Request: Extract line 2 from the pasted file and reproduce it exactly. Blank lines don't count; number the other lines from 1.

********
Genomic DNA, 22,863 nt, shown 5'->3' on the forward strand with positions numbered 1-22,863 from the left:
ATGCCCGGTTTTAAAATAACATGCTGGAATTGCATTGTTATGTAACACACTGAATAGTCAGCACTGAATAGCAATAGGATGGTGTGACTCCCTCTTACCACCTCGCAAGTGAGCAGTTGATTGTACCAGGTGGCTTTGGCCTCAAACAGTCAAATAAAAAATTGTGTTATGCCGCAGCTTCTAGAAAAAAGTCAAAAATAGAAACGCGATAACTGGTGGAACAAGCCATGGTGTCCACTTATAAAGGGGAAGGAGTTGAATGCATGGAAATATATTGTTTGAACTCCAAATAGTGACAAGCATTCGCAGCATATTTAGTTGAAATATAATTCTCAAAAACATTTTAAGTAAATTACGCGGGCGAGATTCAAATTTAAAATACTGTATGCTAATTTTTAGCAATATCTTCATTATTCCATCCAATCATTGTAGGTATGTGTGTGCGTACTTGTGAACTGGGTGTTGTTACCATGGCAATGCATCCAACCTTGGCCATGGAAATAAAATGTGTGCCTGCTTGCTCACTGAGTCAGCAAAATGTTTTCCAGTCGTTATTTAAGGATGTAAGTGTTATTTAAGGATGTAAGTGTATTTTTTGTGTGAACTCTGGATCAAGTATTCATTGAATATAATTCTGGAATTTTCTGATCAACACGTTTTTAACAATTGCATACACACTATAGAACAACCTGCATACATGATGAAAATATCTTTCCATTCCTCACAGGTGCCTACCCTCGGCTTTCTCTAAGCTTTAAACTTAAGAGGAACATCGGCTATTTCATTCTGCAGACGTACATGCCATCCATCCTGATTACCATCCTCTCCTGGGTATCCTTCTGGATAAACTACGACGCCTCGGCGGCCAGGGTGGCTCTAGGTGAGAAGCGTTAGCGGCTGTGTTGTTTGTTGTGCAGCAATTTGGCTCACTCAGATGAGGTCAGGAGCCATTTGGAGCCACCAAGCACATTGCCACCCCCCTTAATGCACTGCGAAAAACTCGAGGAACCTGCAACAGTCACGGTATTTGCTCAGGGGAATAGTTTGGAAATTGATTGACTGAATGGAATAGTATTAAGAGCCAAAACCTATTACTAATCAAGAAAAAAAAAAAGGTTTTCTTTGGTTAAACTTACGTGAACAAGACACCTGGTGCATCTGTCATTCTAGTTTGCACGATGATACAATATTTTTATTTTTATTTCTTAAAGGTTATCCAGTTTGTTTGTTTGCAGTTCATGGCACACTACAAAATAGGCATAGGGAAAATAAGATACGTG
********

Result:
ATGCCCGGTTTTAAAATAACATGCTGGAATTGCATTGTTATGTAACACACTGAATAGTCAGCACTGAATAGCAATAGGATGGTGTGACTCCCTCTTACCACCTCGCAAGTGAGCAGTTGATTGTACCAGGTGGCTTTGGCCTCAAACAGTCAAATAAAAAATTGTGTTATGCCGCAGCTTCTAGAAAAAAGTCAAAAATAGAAACGCGATAACTGGTGGAACAAGCCATGGTGTCCACTTATAAAGGGGAAGGAGTTGAATGCATGGAAATATATTGTTTGAACTCCAAATAGTGACAAGCATTCGCAGCATATTTAGTTGAAATATAATTCTCAAAAACATTTTAAGTAAATTACGCGGGCGAGATTCAAATTTAAAATACTGTATGCTAATTTTTAGCAATATCTTCATTATTCCATCCAATCATTGTAGGTATGTGTGTGCGTACTTGTGAACTGGGTGTTGTTACCATGGCAATGCATCCAACCTTGGCCATGGAAATAAAATGTGTGCCTGCTTGCTCACTGAGTCAGCAAAATGTTTTCCAGTCGTTATTTAAGGATGTAAGTGTTATTTAAGGATGTAAGTGTATTTTTTGTGTGAACTCTGGATCAAGTATTCATTGAATATAATTCTGGAATTTTCTGATCAACACGTTTTTAACAATTGCATACACACTATAGAACAACCTGCATACATGATGAAAATATCTTTCCATTCCTCACAGGTGCCTACCCTCGGCTTTCTCTAAGCTTTAAACTTAAGAGGAACATCGGCTATTTCATTCTGCAGACGTACATGCCATCCATCCTGATTACCATCCTCTCCTGGGTATCCTTCTGGATAAACTACGACGCCTCGGCGGCCAGGGTGGCTCTAGGTGAGAAGCGTTAGCGGCTGTGTTGTTTGTTGTGCAGCAATTTGGCTCACTCAGATGAGGTCAGGAGCCATTTGGAGCCACCAAGCACATTGCCACCCCCCTTAATGCACTGCGAAAAACTCGAGGAACCTGCAACAGTCACGGTATTTGCTCAGGGGAATAGTTTGGAAATTGATTGACTGAATGGAATAGTATTAAGAGCCAAAACCTATTACTAATCAAGAAAAAAAAAAAGGTTTTCTTTGGTTAAACTTACGTGAACAAGACACCTGGTGCATCTGTCATTCTAGTTTGCACGATGATACAATATTTTTATTTTTATTTCTTAAAGGTTATCCAGTTTGTTTGTTTGCAGTTCATGGCACACTACAAAATAGGCATAGGGAAAATAAGATACGTG